|Budget: $155m||Financed by: Intermedia Films|
|Domestic Gross: $34,297,191||Domestic Distributor: Warner Bros|
|Overseas Gross: $133,001,001|
Oliver Stone’s Alexander went into production with another competing Alexander The Great film in development, which would have been directed by Baz Luhrmann, staring Leonardo DiCaprio and produced by Dino De Laurentiis, but that film fell apart before the cameras began rolling. German based Intermedia financed the majority of Alexander, which was budgeted at $155m and to help limit their exposure to the expensive project, the film sold very well in pre-sales through Summit. Warner Bros acquired US rights and a few other territories for $35m and opened the film in the US to poor reviews and a very soft $13,687,087 in 2,445 theaters. Audiences gave Alexander a hateful D+ cinemascore and the film collapsed at the box office, dropping 65.2% in its second frame to $4,756,445 and saw a steep 68.9% third weekend decline to $1,479,348 and flopped out of theaters with $34,297,191. Warner Bros would see back about $18.8m after theaters take their percentage of the gross, which would not cover their P&A costs or their acquisition cost. The film sold well on home video, which would eventually get Warners their money back, and would commission Stone to release three additional edits of the film.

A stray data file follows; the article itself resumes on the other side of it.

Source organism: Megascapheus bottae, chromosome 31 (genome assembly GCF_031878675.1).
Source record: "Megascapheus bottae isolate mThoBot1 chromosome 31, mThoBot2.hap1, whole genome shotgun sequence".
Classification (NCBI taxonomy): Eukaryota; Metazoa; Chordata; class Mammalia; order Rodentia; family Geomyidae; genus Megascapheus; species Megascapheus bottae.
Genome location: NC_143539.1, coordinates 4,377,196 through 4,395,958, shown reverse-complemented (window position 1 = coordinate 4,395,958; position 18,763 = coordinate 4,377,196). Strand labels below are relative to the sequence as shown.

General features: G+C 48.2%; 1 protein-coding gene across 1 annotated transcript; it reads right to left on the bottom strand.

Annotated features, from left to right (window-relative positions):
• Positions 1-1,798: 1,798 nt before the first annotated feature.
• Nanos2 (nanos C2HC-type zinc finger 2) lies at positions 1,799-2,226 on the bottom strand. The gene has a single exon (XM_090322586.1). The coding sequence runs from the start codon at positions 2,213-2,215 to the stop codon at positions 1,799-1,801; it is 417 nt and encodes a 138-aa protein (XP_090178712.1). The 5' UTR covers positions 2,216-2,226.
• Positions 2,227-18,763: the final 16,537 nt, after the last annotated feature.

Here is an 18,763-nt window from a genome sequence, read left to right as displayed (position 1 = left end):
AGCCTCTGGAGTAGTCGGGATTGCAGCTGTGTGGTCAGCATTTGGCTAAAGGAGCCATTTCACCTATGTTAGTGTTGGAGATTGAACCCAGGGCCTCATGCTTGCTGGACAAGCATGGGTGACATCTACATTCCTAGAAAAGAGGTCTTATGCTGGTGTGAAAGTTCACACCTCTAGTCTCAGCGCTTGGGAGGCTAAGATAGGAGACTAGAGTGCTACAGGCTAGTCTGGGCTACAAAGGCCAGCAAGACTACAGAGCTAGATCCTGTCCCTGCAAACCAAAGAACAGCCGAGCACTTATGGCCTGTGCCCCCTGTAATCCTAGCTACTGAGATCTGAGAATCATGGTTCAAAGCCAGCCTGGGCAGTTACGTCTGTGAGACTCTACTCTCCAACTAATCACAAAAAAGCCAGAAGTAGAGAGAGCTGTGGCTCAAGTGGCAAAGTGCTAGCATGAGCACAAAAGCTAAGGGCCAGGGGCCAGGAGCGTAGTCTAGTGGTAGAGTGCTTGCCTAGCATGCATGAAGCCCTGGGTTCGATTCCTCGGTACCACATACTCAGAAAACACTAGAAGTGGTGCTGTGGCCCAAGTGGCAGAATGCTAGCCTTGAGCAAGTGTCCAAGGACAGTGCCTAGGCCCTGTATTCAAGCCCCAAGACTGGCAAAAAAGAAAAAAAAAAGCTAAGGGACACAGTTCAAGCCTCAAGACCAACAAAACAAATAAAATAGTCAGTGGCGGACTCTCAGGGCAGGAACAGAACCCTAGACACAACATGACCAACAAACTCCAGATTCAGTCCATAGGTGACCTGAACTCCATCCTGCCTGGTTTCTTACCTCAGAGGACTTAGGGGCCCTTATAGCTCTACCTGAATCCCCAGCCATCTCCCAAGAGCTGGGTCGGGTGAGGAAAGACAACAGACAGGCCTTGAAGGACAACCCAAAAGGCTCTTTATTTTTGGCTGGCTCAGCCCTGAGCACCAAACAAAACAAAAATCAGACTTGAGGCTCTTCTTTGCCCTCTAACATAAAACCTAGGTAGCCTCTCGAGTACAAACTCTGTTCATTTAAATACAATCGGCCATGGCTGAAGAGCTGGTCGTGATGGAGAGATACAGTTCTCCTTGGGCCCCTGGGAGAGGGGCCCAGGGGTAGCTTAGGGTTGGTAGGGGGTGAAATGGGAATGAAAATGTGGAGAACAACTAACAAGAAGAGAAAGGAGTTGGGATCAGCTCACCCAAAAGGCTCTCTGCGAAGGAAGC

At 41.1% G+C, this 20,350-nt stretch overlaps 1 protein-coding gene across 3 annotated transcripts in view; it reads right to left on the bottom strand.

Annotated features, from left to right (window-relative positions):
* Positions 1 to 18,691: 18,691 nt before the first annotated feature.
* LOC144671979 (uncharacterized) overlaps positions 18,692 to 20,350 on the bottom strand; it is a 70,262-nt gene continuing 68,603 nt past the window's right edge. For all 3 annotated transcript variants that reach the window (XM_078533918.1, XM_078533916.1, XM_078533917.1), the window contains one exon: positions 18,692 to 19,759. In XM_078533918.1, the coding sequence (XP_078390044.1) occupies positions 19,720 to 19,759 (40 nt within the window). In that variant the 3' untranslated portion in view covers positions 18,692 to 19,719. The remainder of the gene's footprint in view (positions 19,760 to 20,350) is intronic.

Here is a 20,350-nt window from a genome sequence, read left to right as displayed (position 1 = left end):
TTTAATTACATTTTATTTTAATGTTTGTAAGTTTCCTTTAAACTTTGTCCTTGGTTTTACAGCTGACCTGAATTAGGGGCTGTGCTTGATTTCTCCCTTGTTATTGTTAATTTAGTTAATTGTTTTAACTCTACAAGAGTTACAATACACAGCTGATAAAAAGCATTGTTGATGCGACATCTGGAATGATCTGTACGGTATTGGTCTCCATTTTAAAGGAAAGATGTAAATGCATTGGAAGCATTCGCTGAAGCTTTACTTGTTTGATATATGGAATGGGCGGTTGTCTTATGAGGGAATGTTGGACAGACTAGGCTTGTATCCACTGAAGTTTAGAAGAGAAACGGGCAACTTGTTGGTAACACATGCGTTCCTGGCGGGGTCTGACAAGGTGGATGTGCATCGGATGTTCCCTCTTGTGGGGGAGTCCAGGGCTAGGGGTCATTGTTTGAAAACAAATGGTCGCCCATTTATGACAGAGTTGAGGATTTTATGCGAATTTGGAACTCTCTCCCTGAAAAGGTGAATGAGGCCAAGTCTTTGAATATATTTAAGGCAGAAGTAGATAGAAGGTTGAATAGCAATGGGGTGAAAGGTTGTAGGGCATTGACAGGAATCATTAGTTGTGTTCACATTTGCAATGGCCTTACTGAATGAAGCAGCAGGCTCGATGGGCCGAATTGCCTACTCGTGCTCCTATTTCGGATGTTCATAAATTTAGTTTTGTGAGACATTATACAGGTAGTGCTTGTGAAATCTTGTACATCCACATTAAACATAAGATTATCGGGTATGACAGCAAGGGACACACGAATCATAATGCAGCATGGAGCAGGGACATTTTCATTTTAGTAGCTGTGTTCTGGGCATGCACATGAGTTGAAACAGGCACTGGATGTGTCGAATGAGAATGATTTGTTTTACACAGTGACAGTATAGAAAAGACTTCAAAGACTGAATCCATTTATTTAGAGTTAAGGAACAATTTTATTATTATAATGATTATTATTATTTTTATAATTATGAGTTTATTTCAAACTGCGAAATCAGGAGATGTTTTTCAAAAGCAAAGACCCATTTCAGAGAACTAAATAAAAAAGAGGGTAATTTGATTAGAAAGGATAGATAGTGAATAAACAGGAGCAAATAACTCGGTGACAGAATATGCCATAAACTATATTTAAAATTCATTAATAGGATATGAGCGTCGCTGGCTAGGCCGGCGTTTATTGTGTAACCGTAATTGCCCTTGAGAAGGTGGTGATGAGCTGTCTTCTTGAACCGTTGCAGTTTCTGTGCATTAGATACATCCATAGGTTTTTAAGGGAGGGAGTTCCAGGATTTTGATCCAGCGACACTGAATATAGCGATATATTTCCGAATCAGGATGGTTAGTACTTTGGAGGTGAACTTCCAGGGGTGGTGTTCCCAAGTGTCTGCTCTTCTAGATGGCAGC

Overseas, Alexander fared better than it did in the US with a $133,001,001 gross across many distributors, but it was not strong enough for a film with a colossal budget and certainly not strong enough to cover the dreary domestic gross. While the film reached profit in some markets, there would not be enough cash overages to flow back to Intermedia and the company posted a $29.4 million loss for the year, which came from Alexander and some of that loss was from delayed projects a few years old that saw a release to miserable numbers, Suspect Zero and Mindhunters.